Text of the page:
In another episode, Dr. April Kepner thinks that she may be pregnant with a child from her boyfriend. He immediately wants to get married and raise their child together. Although April ended up not pregnant at the time, this situation shows that each woman reacts to her pregnancy differently, and has options for how to go forward with being pregnant.
There are also episodes where the mother may die if she gives birth, where the child will be born dead or die soon after birth and miscarriages. Again, each woman is affected by the news differently and chooses to act differently depending on a variety of factors.
9. Questioning of Religion
April Kepner has a crisis of faith after four of her cases result in death in one day
Season 14, Episode 10
A few seasons ago, April had left her fiancé, Matthew, at the altar and ran off with her ex-boyfriend, Dr. Jackson Avery, who she ended up marrying. In this episode, Matthew and his pregnant wife, Karen, went to the hospital because she was in labor, and April ended up being her doctor. When Matthew and April talked, Matthew said that even though their broken wedding was painful, he believed that God made that happen so that April could marry Jackson and have a baby, and he could marry Karen and have a baby. April didn't tell him that her baby died and she and Jackson divorced.
Karen's blood pressure suddenly spikes, and she internally bleeds to death. Karen's death, grouped with three other deaths that day that April was unable to save, caused her to lose her faith with God and enter a dark state of mind.
Later on, April was involved in a car accident and Jackson, who formerly didn't believed in God, prayed to him asking for April to live. After April survived surgery, Jackson began to grow his faith and be more open to religion.
10. Domestic Abuse
After years of hiding from her abusive husband, he and his fiancé run into her at the hospital, and she is terrified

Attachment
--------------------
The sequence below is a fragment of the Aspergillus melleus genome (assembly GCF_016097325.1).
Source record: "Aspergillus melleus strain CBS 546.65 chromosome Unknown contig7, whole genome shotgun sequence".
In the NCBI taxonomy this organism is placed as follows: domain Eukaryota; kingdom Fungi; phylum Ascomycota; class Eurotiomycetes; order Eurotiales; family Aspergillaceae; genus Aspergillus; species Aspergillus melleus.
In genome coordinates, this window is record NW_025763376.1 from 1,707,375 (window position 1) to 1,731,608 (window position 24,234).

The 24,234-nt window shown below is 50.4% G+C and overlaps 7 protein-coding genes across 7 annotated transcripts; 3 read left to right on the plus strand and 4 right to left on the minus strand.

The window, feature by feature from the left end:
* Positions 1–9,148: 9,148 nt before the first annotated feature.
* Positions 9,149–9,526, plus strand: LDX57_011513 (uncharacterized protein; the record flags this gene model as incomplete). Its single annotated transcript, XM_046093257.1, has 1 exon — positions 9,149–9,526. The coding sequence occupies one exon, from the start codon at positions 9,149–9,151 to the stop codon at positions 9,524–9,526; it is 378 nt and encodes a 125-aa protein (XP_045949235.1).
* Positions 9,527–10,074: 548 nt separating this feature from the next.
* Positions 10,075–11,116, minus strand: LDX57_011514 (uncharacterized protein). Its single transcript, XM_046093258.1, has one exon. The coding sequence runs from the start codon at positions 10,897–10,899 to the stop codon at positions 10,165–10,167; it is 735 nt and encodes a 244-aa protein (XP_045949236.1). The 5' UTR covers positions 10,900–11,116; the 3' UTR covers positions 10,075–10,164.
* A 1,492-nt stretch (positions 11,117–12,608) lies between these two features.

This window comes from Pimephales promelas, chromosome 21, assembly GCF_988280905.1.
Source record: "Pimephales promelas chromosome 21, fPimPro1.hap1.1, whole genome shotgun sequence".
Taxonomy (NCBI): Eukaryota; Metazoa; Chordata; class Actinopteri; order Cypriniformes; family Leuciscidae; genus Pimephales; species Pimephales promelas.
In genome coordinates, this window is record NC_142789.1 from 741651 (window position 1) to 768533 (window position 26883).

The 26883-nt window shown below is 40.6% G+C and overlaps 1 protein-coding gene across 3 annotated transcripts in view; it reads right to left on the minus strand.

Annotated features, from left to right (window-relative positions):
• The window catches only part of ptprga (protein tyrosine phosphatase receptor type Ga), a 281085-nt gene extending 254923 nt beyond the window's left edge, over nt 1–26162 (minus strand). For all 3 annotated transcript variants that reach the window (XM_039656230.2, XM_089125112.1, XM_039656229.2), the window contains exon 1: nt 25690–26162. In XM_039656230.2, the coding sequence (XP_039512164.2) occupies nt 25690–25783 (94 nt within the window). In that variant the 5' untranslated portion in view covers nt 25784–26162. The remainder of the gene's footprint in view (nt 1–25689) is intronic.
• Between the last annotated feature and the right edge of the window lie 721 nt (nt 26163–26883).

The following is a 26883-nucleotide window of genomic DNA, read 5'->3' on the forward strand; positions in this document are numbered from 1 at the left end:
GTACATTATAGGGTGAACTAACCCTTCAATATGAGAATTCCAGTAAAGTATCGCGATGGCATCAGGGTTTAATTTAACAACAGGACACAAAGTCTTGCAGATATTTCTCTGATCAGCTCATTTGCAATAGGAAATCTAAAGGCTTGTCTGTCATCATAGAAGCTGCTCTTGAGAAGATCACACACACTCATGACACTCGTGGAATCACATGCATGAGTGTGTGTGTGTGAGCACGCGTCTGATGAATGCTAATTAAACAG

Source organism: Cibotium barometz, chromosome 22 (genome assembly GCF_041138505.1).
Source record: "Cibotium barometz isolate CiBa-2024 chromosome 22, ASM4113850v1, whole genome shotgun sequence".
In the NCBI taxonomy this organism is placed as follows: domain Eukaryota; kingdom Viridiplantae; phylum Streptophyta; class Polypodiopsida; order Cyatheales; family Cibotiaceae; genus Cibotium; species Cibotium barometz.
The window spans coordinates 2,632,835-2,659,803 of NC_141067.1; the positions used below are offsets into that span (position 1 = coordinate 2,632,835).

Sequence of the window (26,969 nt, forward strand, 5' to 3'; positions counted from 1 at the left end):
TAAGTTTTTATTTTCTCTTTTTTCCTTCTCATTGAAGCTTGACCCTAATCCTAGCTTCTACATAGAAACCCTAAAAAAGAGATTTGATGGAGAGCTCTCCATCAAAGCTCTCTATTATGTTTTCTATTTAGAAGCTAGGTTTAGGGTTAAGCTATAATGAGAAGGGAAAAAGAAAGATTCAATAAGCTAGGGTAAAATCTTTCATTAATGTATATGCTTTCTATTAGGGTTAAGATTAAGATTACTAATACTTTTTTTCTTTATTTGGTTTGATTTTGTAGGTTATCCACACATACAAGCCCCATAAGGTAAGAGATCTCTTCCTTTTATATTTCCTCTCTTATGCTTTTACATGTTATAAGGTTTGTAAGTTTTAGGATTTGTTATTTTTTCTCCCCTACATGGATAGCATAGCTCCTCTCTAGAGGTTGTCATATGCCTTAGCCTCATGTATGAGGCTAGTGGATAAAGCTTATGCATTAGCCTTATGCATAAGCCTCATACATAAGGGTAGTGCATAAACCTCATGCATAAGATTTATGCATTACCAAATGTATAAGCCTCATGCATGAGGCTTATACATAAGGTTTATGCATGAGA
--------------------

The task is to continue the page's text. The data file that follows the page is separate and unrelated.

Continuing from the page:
Season 14, Episode 10
The biggest example of domestic abuse comes from the character Jo Wilson. Jo, a resident at the hospital, falls in love with doctor Alex Karev. When Alex asks Jo to marry him, she has to say no and Alex is heartbroken. What he doesn't know is that Jo is still legally married, and she can't get divorced because her husband, Paul, doesn't know where she is. Jo ran away from Paul because he was emotionally and mentally abusive. After being sick of hiding from him and not being able to marry Alex, Jo files for divorce and hopes for the best. Eventually, Paul shows up to the hospital with his new fiancé and terrifies Jo. He agrees to sign the divorce papers so that he can get remarried as well, but Jo is scared that Paul's new fiancé is in the same horrible situation that she was in. She attempts to intervene, and later that night Paul is hit by a drunk driver. While in the hospital bed, Jo and Paul's fiancé tell him that they are taking him to court. In anger he tries to attack them and hits his head on the bed, resulting in a fatal head injury. Jo and the fiancé are relieved and can finally feel safe.
The National Domestic Violence Hotline is 1-800-799-7233.
11. Heart Attacks in Women
Miranda's husband comforts her after her surgery
Season 14, Episode 11
The first symptoms of a heart attack in women don't always appear the same as they do in men. Many women go to the ER with heart attack symptoms but are dismissed as stress. Dr. Miranda Bailey goes to a hospital's ER and tells them that she is having a heart attack. The male cardio doctor asks her questions about her mental health and current lifestyle. He refuses to take her seriously when she insists that she is having a heart attack. Miranda insists on staying at the hospital, and requests a second opinion from another doctor. A psychotherapist is sent, and he claims that Dr. Bailey is simply feeling overwhelmed by stress and her OCD. Eventually, Miranda does have a heart attack and must go into emergency surgery.
12. Drug Addiction
Amelia Shepherd is a successful brain surgeon who struggled with drug addiction
Season 11, Episode 7
Dr. Amelia Shepherd, Derek Shepherd's sister, is the head of neurosurgery at the hospital. Amelia had become addicted to drugs after seeing her father killed in front of her, but had straightened out to go to medical school. As a surgeon, she suffered with drug abuse again after her boyfriend died from an overdose, and she went into rehab. This example of Amelia's addiction shows that people can appear to be high functioning, but still be suffering on the inside. It also shows that recovery is possible, even after multiple relapses.
The Substance Use Disorder Hotline is 1-800-662-4357, and is available for free, 24/7.
Thank you, "Grey's Anatomy," for putting these issues on a major platform, and giving those who can't speak out about their struggles a voice.